So you’d love a small BMW but don’t like the 1-series’ impractical coupe body? You fancy yourself young and sophisticated and would buy a 135i if you could just get it in chic hot-hatch form? Well, we have good news: come this fall, you can get a subcompact 1-series hatchback with either four- or six-cylinder firepower. Even better news: it’s cheaper than the 1-series coupe.
Here’s the catch: you’ll have to put up with an X badge, which of course means the new 2013 X1 isn’t just a 1-series hatch, it’s a 1-series hatch with a lift kit. A crossover, if you will. Oh, you think crossovers are stupid and you’d rather just have the hatch? Then you’re probably not going to like the mandatory automatic transmission, either.
What looks at first like it might be the OMG RWD BMW GTI we’ve wanted for so long isn’t actually a car for enthusiasts — it’s an aspirational vehicle for when your girlfriend’s paychecks outgrow her Honda CR-V payments. Shame, that, because even though the X1 doesn’t strike us as an enthusiast-friendly vehicle, it goes like the dickens. If you can overlook its crossover-ness (or look over it, as the X1’s roof is 4.3 inches lower than a CR-V’s) you might just like it.
The base X1 — available for just $31,545 — undercuts the 128i by $550, making it the least expensive BMW available in America. Filling barely half of the long engine compartment is the delightful N20 2.0-liter four-cylinder turbo engine, whose 240 hp and 255 lb-ft of torque more than fill the rear wheels with anger. Yup, the X1 is the first rear-wheel drive BMW to wear an X badge. That’s cool, except you won’t want this X1. It gets the best gas mileage (the Bavarian crystal ball predicts 24/33 mpg EPA ratings), but it’s not the drift machine the rear-wheel drive layout implies. Even when turned off, stability control will allow no silly sideways shenanigans. And when you’re driving along like a nun, you’ll be praying to your local deity for some steering feel — electric power steering has sacrificed it in the name of saving dinosaur juice.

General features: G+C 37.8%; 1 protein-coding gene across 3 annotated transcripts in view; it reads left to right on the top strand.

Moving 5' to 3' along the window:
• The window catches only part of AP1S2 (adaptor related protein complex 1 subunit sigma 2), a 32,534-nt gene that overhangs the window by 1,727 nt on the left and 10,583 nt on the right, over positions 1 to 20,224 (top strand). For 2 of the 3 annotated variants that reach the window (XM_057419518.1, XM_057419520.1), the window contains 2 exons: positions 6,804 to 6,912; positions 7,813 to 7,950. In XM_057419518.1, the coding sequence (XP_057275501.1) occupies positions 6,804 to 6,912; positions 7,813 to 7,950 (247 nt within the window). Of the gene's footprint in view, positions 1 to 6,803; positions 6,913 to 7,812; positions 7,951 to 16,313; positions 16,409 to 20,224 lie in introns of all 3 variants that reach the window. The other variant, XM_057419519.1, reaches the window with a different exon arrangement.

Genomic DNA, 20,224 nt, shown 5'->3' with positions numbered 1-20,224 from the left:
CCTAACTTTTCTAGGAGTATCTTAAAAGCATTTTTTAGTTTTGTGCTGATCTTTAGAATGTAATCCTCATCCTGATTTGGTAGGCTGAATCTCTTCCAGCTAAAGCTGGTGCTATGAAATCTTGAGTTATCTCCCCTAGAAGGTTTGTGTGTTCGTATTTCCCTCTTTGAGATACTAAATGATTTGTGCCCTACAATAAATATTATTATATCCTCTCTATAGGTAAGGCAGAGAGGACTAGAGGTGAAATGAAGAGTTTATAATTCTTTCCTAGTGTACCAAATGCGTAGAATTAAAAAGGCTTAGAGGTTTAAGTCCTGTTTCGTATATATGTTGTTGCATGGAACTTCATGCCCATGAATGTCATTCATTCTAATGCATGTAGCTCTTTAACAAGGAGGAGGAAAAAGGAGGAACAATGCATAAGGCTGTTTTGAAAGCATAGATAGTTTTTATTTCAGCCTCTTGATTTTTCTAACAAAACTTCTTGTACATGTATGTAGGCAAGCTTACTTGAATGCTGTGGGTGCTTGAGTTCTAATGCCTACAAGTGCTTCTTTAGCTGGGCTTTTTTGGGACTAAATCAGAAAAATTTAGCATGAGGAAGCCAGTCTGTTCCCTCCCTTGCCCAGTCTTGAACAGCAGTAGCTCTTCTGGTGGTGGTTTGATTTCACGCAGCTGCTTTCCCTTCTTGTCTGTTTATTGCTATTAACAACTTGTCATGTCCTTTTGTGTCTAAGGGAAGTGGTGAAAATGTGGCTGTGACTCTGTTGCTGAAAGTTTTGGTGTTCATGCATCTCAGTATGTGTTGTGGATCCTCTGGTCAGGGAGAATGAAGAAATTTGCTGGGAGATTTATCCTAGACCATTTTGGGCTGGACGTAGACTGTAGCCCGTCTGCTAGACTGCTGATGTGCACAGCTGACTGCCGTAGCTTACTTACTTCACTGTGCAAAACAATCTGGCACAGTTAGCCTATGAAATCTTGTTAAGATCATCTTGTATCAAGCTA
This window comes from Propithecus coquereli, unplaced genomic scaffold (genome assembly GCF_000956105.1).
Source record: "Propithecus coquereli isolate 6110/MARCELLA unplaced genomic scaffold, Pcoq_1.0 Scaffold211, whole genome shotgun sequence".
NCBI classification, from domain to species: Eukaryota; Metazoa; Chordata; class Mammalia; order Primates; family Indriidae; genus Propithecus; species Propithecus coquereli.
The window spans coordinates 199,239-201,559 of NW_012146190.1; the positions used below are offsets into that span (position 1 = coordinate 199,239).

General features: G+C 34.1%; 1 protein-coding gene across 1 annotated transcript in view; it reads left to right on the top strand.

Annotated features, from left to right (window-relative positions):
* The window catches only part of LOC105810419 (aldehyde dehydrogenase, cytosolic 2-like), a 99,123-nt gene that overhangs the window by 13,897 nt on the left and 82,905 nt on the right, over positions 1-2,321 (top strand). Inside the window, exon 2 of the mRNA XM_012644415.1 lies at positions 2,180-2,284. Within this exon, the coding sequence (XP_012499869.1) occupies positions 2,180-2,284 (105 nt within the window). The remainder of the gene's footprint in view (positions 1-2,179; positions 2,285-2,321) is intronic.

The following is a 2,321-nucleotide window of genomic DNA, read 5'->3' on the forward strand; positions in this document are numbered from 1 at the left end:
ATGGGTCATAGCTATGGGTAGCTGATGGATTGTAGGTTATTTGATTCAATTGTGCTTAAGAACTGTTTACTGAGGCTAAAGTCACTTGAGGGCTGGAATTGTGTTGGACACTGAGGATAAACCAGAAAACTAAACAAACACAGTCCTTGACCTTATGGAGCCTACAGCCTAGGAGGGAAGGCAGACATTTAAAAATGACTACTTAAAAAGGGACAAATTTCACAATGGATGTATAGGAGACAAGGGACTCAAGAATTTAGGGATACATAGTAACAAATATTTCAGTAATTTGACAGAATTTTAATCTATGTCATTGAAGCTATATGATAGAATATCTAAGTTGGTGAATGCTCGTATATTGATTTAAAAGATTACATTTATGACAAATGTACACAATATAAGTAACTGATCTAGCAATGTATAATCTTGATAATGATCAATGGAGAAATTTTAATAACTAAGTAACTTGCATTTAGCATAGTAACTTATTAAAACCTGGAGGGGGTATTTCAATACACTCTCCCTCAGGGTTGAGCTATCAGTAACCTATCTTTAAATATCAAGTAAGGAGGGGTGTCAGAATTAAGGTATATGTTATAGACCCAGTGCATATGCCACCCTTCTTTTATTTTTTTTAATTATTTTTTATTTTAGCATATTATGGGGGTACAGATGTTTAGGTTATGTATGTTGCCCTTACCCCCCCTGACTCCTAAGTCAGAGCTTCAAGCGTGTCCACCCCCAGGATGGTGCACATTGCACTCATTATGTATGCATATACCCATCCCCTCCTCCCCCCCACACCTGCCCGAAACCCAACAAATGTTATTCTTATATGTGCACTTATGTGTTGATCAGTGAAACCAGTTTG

So that leaves the X1 xDrive28i, the $33,245 base four-wheel drive version. Sure, it carries a $1700 premium over the rear-drive X1 and it loses 2 mpg city and 3 on the highway, but the extra dough and gas is worth it for the steering alone. See, the X1’s four-wheel drive system resides in the place where parts of the electric steering system go — so xDrive X1s have good, old-fashioned hydraulic assistance. If you’re sitting at home and wondering why we’re continually mourning the disappearance of hydraulic steering, go drive these two X1s back-to-back. The difference is like trading in your favorite late-night 1-900 number habit for a real girlfriend. Only one of them touches you back.
If you’re a rear-drive purist maniac at the helm (and we’re not judging here, either), you might want to invest in the M Sport Package so you can get BMW’s Performance Control. That changes the AWD system’s steady-state cornering balance by sending eighty percent of the engine’s power to the rear. Paradoxically, it also includes staggered tires that induce howling understeer. Well, you can fix that with aftermarket wheels.